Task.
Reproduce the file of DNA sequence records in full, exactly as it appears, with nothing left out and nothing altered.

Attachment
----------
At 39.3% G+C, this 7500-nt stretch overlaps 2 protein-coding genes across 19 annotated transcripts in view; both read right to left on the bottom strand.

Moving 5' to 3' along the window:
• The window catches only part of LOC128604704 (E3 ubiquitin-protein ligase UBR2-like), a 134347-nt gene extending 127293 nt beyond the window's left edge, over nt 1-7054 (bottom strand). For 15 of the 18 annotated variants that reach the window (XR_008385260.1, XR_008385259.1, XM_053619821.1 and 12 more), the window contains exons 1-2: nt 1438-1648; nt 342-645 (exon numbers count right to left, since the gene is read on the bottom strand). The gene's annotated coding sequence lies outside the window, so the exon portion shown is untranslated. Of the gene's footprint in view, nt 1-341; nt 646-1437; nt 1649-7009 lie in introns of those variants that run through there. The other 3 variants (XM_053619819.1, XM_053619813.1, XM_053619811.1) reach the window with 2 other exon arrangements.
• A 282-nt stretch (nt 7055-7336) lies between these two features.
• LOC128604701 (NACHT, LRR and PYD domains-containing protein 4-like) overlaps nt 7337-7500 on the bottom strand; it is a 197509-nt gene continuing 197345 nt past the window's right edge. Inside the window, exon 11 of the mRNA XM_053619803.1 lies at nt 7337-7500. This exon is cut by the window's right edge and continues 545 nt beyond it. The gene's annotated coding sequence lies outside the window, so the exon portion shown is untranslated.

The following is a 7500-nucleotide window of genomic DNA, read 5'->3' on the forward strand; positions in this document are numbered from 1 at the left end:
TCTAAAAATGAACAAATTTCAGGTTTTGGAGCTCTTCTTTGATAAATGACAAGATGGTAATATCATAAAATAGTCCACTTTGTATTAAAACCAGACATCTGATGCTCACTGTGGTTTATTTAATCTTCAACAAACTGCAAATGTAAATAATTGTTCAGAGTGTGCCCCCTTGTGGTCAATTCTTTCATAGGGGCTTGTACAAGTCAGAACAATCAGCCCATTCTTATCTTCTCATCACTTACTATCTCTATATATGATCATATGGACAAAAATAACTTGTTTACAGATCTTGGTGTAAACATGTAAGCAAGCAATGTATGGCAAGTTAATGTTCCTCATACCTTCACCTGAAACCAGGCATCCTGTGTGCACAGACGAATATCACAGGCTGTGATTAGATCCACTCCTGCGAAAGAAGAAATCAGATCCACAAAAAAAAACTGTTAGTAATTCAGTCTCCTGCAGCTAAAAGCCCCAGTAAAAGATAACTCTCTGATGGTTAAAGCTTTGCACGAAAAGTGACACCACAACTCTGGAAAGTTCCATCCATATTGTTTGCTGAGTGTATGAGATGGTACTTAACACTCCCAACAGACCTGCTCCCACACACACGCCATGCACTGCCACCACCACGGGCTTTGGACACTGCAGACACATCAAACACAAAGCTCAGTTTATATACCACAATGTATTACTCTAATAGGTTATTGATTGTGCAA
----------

At 39.3% G+C, this 7500-nt stretch overlaps 2 protein-coding genes across 19 annotated transcripts in view; both read right to left on the bottom strand.

Moving 5' to 3' along the window:
• The window catches only part of LOC128604704 (E3 ubiquitin-protein ligase UBR2-like), a 134347-nt gene extending 127293 nt beyond the window's left edge, over nt 1-7054 (bottom strand). For 15 of the 18 annotated variants that reach the window (XR_008385260.1, XR_008385259.1, XM_053619821.1 and 12 more), the window contains exons 1-2: nt 1438-1648; nt 342-645 (exon numbers count right to left, since the gene is read on the bottom strand). The gene's annotated coding sequence lies outside the window, so the exon portion shown is untranslated. Of the gene's footprint in view, nt 1-341; nt 646-1437; nt 1649-7009 lie in introns of those variants that run through there. The other 3 variants (XM_053619819.1, XM_053619813.1, XM_053619811.1) reach the window with 2 other exon arrangements.
• A 282-nt stretch (nt 7055-7336) lies between these two features.
• LOC128604701 (NACHT, LRR and PYD domains-containing protein 4-like) overlaps nt 7337-7500 on the bottom strand; it is a 197509-nt gene continuing 197345 nt past the window's right edge. Inside the window, exon 11 of the mRNA XM_053619803.1 lies at nt 7337-7500. This exon is cut by the window's right edge and continues 545 nt beyond it. The gene's annotated coding sequence lies outside the window, so the exon portion shown is untranslated.

The following is a 7500-nucleotide window of genomic DNA, read 5'->3' on the forward strand; positions in this document are numbered from 1 at the left end:
TCTAAAAATGAACAAATTTCAGGTTTTGGAGCTCTTCTTTGATAAATGACAAGATGGTAATATCATAAAATAGTCCACTTTGTATTAAAACCAGACATCTGATGCTCACTGTGGTTTATTTAATCTTCAACAAACTGCAAATGTAAATAATTGTTCAGAGTGTGCCCCCTTGTGGTCAATTCTTTCATAGGGGCTTGTACAAGTCAGAACAATCAGCCCATTCTTATCTTCTCATCACTTACTATCTCTATATATGATCATATGGACAAAAATAACTTGTTTACAGATCTTGGTGTAAACATGTAAGCAAGCAATGTATGGCAAGTTAATGTTCCTCATACCTTCACCTGAAACCAGGCATCCTGTGTGCACAGACGAATATCACAGGCTGTGATTAGATCCACTCCTGCGAAAGAAGAAATCAGATCCACAAAAAAAAACTGTTAGTAATTCAGTCTCCTGCAGCTAAAAGCCCCAGTAAAAGATAACTCTCTGATGGTTAAAGCTTTGCACGAAAAGTGACACCACAACTCTGGAAAGTTCCATCCATATTGTTTGCTGAGTGTATGAGATGGTACTTAACACTCCCAACAGACCTGCTCCCACACACACGCCATGCACTGCCACCACCACGGGCTTTGGACACTGCAGACACATCAAACACAAAGCTCAGTTTATATACCACAATGTATTACTCTAATAGGTTATTGATTGTGCAA